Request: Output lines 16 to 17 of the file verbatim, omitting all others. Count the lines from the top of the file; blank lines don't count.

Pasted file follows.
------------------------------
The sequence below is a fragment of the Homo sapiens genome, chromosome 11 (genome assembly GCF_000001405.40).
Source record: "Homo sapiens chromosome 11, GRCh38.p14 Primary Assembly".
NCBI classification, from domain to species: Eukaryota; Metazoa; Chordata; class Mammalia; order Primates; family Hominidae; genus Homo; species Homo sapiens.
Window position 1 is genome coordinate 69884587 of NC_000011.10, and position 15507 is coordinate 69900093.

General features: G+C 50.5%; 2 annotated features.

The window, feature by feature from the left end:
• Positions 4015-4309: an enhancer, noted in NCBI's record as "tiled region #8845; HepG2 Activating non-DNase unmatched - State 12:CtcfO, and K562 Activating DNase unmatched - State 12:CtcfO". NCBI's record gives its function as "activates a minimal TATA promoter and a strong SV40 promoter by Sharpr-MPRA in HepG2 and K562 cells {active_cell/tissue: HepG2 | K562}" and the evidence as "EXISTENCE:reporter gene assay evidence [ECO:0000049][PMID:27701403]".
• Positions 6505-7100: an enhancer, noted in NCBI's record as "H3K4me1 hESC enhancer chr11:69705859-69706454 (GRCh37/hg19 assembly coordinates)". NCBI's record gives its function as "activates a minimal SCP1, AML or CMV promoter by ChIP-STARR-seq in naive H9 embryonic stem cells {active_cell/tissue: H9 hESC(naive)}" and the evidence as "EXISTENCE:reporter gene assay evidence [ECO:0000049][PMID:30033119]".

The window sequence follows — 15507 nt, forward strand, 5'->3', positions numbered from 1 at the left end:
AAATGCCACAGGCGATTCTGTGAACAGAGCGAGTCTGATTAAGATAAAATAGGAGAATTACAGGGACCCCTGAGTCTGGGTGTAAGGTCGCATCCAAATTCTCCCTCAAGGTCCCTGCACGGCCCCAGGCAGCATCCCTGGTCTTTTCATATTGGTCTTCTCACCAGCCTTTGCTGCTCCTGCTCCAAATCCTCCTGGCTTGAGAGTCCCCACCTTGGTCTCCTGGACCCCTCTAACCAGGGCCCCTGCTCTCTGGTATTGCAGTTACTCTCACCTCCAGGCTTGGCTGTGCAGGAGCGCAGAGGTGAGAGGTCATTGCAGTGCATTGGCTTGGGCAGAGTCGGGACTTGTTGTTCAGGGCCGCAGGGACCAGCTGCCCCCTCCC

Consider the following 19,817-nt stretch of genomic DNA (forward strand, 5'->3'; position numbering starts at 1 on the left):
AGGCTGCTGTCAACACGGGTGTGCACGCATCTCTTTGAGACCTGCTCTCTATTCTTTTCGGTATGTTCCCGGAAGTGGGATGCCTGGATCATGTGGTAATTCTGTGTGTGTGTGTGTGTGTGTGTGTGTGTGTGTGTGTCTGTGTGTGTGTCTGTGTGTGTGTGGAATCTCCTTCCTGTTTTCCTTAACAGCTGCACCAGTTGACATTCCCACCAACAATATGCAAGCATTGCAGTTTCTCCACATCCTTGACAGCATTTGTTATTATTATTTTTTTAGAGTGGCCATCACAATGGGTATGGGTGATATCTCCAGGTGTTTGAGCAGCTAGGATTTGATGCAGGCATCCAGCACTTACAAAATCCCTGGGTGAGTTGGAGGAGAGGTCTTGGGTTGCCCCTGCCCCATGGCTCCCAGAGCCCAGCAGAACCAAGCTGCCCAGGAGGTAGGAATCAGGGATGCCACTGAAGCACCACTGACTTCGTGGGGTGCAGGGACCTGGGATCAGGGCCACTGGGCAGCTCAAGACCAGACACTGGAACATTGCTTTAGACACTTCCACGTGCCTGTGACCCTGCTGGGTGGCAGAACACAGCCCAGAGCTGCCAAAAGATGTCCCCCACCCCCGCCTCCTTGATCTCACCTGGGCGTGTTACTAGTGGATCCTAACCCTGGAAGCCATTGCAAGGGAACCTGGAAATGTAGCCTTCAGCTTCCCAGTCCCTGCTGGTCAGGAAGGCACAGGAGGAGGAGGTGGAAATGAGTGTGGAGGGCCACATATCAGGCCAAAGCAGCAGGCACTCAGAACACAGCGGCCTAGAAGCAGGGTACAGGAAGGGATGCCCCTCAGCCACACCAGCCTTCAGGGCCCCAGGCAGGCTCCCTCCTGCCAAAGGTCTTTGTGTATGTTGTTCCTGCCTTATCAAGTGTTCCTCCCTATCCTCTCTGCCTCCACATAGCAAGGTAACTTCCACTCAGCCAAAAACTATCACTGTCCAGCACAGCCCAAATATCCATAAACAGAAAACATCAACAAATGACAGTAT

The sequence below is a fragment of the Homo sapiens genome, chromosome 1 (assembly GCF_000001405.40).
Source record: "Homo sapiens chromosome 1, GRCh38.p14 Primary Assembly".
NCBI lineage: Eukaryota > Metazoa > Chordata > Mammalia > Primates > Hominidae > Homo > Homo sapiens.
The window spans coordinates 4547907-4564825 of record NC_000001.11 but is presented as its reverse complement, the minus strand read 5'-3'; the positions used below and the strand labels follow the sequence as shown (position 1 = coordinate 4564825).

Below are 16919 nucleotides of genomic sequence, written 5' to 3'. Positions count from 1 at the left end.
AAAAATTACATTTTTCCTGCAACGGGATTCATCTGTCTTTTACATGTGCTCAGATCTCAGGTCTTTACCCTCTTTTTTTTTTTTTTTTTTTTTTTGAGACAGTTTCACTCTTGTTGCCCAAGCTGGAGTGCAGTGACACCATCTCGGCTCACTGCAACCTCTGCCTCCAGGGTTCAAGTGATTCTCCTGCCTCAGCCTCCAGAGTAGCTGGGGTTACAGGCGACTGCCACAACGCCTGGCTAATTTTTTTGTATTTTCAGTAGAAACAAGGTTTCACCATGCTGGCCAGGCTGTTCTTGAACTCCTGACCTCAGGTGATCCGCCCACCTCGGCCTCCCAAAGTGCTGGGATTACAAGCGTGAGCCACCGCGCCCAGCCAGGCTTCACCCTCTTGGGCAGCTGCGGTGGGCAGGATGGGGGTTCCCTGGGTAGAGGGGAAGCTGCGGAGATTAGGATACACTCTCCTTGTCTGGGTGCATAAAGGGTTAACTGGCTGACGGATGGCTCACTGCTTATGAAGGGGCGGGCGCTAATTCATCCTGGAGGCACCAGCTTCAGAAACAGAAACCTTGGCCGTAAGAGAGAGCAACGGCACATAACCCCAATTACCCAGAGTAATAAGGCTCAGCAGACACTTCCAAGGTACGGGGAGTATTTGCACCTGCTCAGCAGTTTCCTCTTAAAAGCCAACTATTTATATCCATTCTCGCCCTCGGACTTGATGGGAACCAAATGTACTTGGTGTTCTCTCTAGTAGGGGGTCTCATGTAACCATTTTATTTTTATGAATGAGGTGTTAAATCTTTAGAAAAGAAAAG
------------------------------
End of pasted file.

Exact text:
The window spans coordinates 4547907-4564825 of record NC_000001.11 but is presented as its reverse complement, the minus strand read 5'-3'; the positions used below and the strand labels follow the sequence as shown (position 1 = coordinate 4564825).

Below are 16919 nucleotides of genomic sequence, written 5' to 3'. Positions count from 1 at the left end.